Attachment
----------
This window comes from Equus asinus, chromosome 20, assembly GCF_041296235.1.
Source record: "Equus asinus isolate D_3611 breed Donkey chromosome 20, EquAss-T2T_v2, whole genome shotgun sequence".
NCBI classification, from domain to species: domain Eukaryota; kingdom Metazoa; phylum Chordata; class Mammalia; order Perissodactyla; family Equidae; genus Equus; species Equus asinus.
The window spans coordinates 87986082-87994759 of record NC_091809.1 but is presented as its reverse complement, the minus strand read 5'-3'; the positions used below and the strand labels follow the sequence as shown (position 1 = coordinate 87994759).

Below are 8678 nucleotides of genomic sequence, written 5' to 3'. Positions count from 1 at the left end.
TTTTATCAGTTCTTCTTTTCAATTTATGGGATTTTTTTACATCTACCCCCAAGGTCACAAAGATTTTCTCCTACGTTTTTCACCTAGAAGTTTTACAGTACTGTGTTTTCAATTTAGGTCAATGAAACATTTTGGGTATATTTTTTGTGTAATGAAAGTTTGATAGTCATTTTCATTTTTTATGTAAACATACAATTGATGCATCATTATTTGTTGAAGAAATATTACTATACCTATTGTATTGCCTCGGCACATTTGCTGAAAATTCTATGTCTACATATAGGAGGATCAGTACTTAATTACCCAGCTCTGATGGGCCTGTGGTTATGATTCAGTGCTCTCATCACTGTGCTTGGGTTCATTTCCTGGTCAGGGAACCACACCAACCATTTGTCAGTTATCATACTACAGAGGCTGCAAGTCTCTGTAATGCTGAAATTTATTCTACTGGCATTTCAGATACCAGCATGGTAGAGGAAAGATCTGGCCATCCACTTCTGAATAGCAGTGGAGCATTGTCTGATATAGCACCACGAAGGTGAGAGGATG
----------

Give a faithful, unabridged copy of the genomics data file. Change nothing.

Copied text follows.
This window comes from Equus asinus, chromosome 20, assembly GCF_041296235.1.
Source record: "Equus asinus isolate D_3611 breed Donkey chromosome 20, EquAss-T2T_v2, whole genome shotgun sequence".
NCBI classification, from domain to species: domain Eukaryota; kingdom Metazoa; phylum Chordata; class Mammalia; order Perissodactyla; family Equidae; genus Equus; species Equus asinus.
The window spans coordinates 87986082-87994759 of record NC_091809.1 but is presented as its reverse complement, the minus strand read 5'-3'; the positions used below and the strand labels follow the sequence as shown (position 1 = coordinate 87994759).

Below are 8678 nucleotides of genomic sequence, written 5' to 3'. Positions count from 1 at the left end.
TTTTATCAGTTCTTCTTTTCAATTTATGGGATTTTTTTACATCTACCCCCAAGGTCACAAAGATTTTCTCCTACGTTTTTCACCTAGAAGTTTTACAGTACTGTGTTTTCAATTTAGGTCAATGAAACATTTTGGGTATATTTTTTGTGTAATGAAAGTTTGATAGTCATTTTCATTTTTTATGTAAACATACAATTGATGCATCATTATTTGTTGAAGAAATATTACTATACCTATTGTATTGCCTCGGCACATTTGCTGAAAATTCTATGTCTACATATAGGAGGATCAGTACTTAATTACCCAGCTCTGATGGGCCTGTGGTTATGATTCAGTGCTCTCATCACTGTGCTTGGGTTCATTTCCTGGTCAGGGAACCACACCAACCATTTGTCAGTTATCATACTACAGAGGCTGCAAGTCTCTGTAATGCTGAAATTTATTCTACTGGCATTTCAGATACCAGCATGGTAGAGGAAAGATCTGGCCATCCACTTCTGAATAGCAGTGGAGCATTGTCTGATATAGCACCACGAAGGTGAGAGGATG